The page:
Figure 2. Epithelial tolerance in murine model of VVC. C. albicans in its yeast form is tolerated by epithelial cells, which do not trigger any immune response. However, upon dampening of local defense mechanisms, fungal burden increases, yeasts-to-hyphae transition occurs, and the epithelial tolerance threshold is exceeded; as a consequence, epithelial cells trigger an intense inflammatory response, associated with proinflammatory cytokines and chemokines release and neutrophils recruitment (created with BioRender.com).
Candida has evolved to be retained as a commensal on the healthy surface of host tissues (Gow and Hube, 2012). It is assumed that during both commensalism and pathogenesis there is a certain degree of invasion into host cells, which is required to maintain a foothold on the cell surface and to avoid being sloughed off from epithelial surfaces (Gow and Hube, 2012). It has been suggested that these unsuccessful invasion attempts lead, over evolutionary time, to the selection of traits that prepare invading cells for infection, termed “predictive adaptation” (Brunke and Hube, 2014). These adaptations likely include regulation of yeast to hyphal switching and expression of hyphal-associated virulence factors (Whittington et al., 2014).
Mechanisms of Vaginal Epithelial Invasion by C. albicans
By in vitro studies it has been demonstrated that C. albicans invades host cells by means of two distinct mechanisms: induced endocytosis and active penetration (Wächtler et al., 2012; Figure 3).
Figure 3. Mechanisms of vaginal epithelial invasion by C. albicans: active penetration and induced endocytosis. By active penetration, C. albicans actively invades the uppermost layers of epithelial cells from where the fungus passes through the intercellular junctions and invades the deeper epithelial layers through either active penetration or induced endocytosis. C. albicans anchors to epithelium via its Als3 adhesin; in addition, the secretion of molecules such as Sap, phospholipases and candidalysin, play a part in fungal invasion. Sap contributes to mucin and intercellular junctions’ degradation, which facilitates fungal invasion, and similarly to candidalysin is responsible for neutrophils recruitment. Candidalysin induces MAPK/c-FOS/pMKP1 signaling and triggers proinflammatory cytokines secretion. The activation of calpain-1 further facilitates C. albicans invasion of deep epithelial layers. The second mechanism of epithelial invasion, induced endocytosis, is mediated by epithelial cells. It begins with the adhesion of C. albicans’ Als3 to the epithelial surface and it is followed by pseudopod formation and fungal uptake inside the cell (created with BioRender.com).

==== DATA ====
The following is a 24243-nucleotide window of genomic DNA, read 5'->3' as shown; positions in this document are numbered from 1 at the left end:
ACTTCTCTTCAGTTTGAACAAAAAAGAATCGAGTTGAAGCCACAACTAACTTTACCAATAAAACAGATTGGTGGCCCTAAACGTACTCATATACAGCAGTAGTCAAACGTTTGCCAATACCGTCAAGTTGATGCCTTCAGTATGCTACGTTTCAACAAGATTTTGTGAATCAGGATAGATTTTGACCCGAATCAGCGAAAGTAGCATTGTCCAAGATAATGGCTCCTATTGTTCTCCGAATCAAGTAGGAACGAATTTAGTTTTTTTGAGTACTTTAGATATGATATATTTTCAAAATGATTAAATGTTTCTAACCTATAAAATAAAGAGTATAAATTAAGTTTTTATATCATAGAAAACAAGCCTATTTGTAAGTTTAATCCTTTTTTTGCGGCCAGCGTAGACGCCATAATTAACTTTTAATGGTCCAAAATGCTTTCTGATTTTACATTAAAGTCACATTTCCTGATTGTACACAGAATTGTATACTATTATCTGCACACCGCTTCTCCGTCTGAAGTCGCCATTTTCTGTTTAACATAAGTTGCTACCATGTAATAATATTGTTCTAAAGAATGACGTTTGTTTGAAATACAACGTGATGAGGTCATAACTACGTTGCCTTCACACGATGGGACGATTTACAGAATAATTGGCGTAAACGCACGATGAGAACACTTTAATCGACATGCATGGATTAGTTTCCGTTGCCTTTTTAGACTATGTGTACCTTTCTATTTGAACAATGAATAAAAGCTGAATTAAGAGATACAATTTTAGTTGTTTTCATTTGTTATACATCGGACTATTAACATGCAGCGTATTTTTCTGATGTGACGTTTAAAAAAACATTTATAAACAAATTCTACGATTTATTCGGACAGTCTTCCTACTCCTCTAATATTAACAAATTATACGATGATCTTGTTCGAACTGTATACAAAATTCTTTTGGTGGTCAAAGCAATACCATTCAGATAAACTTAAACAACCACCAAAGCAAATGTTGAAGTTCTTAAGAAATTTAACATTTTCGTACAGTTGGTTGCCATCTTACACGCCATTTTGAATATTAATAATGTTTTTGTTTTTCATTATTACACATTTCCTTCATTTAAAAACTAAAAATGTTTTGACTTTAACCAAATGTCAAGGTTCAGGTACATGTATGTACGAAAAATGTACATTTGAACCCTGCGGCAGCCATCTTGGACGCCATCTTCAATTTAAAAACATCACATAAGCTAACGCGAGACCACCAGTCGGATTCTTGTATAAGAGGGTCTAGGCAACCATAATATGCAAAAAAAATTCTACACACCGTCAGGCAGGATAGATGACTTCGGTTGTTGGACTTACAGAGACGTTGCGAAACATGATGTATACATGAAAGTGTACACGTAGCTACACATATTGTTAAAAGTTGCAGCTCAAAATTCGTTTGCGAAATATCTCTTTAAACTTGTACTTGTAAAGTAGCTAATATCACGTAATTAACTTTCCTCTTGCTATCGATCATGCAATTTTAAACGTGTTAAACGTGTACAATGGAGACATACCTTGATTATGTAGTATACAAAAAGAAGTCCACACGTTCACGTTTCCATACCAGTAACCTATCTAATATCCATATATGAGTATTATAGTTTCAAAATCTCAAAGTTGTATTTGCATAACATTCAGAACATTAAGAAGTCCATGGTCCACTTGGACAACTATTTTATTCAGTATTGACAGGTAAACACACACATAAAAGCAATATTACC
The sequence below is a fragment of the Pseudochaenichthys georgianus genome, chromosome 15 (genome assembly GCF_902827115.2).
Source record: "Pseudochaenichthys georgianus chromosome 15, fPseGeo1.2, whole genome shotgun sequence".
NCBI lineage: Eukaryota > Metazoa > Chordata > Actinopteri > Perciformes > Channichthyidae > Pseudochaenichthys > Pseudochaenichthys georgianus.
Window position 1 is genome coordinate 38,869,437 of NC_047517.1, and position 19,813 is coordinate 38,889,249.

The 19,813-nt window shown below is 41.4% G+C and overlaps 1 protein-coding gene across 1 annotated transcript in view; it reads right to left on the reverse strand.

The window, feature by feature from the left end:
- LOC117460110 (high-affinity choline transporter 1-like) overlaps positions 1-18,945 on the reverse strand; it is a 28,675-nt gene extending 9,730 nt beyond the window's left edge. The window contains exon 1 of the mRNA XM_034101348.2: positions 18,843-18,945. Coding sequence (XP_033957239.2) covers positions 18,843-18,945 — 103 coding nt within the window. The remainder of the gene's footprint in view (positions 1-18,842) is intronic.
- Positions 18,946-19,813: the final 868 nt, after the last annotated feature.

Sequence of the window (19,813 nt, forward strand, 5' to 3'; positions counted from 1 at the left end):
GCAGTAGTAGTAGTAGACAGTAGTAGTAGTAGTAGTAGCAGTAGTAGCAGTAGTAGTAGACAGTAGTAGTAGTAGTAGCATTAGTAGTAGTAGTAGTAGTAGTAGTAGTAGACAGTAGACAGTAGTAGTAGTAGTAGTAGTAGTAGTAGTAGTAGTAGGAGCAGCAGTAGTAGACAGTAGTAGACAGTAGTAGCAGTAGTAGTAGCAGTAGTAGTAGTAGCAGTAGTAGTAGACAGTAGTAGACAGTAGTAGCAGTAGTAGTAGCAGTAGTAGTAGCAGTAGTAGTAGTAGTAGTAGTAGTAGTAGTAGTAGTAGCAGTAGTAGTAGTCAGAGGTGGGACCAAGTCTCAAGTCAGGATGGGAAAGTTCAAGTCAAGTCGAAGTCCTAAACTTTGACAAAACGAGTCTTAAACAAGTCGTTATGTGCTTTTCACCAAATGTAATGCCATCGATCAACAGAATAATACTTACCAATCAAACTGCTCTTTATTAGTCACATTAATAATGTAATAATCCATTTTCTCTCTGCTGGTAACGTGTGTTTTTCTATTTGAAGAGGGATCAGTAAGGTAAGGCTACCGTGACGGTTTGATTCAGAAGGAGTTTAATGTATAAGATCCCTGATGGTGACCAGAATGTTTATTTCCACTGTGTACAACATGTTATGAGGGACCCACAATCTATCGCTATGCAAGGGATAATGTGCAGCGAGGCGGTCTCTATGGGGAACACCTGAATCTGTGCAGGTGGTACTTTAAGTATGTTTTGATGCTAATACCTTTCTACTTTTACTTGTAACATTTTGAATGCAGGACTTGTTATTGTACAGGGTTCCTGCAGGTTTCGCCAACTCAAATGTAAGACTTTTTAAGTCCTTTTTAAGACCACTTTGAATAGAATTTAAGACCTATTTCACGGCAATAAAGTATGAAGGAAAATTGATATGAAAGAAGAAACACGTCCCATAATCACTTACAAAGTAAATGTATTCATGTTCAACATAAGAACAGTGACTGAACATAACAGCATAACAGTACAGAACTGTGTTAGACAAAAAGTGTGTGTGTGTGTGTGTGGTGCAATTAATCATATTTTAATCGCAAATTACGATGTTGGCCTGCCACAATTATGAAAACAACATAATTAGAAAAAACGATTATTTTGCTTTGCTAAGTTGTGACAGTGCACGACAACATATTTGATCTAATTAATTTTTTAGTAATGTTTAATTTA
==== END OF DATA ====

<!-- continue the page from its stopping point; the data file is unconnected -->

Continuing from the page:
Induced endocytosis is mediated by epithelial cells. The interaction between fungal invasion proteins, expressed on hyphal surface, and receptors on epithelial cells is followed by pseudopod formation and fungal uptake. It is a passive process, and both killed and viable hyphae are endocytosed, although the endocytosis of killed hyphae is not as effective as for viable cells. Differently, active penetration requires fungal viability and allows C. albicans to invade cells or to pass through the intercellular junctions between epithelial cells (Naglik et al., 2011). In the vaginal lumen, upholstered by stratified squamous epithelium, the uppermost epithelial layers are thought to be non-proliferative and functionally inactive (Naglik et al., 2011; Höfs et al., 2016). Therefore, it is likely that the initial mucosal invasion by C. albicans is mainly mediated by a process of active penetration, which allows the fungus to reach deeper epithelial layers (Naglik et al., 2011). This mechanism also includes the release of the fungal toxin candidalysin (Ho et al., 2021). Here, viable and active epithelial cells allow for the invasion by a mechanism of induced endocytosis. Thus, both processes are likely to play complementary roles, in vivo, during the invasion of vaginal mucosal tissues (Naglik et al., 2011; Höfs et al., 2016). Moreover, evidence exists of vaginal epithelial invasion of C. albicans in a mouse model of VVC (Bruno et al., 2015).
Several molecules, like the adhesin Als3 and C. albicans secreted enzymes such as Sap or phospholipases contribute to C. albicans invasion. Als3 plays a role during invasion by anchoring C. albicans to the host cell; differently, Sap mediate fungal active penetration by facilitating inter-epithelial invasion. The latter occurs via degradation of E-cadherin, an important component of intercellular junctions, and host proteins like mucins, resulting in the loss of epithelial integrity and barrier function (Colina et al., 1996; Frank and Hostetter, 2007). Moreover, C. albicans can invade the deep layer of epithelium by activating epithelial calpain1, a Ca2+-dependent cysteine protease involved in many cellular processes. Activated calpain1 cleaves E-cadherin promoting C. albicans tissue invasion (Xu et al., 2016). Phospholipases degrade phospholipids of the cell membrane (Ghannoum, 2000). Moreover, candidalysin has been shown to cause damage, to induce MAPK/c-Fos/p-MKP1 signaling activation, cytokine secretion and to drive immunopathology via the neutrophils’ strong recruitment in the vaginal environment (see below and Figure 3).
Notably, the vagina harbors many species of microorganisms that interact with both fungal cells and epithelial cells and therefore may play a role (as yet unraveled) in the VVC onset.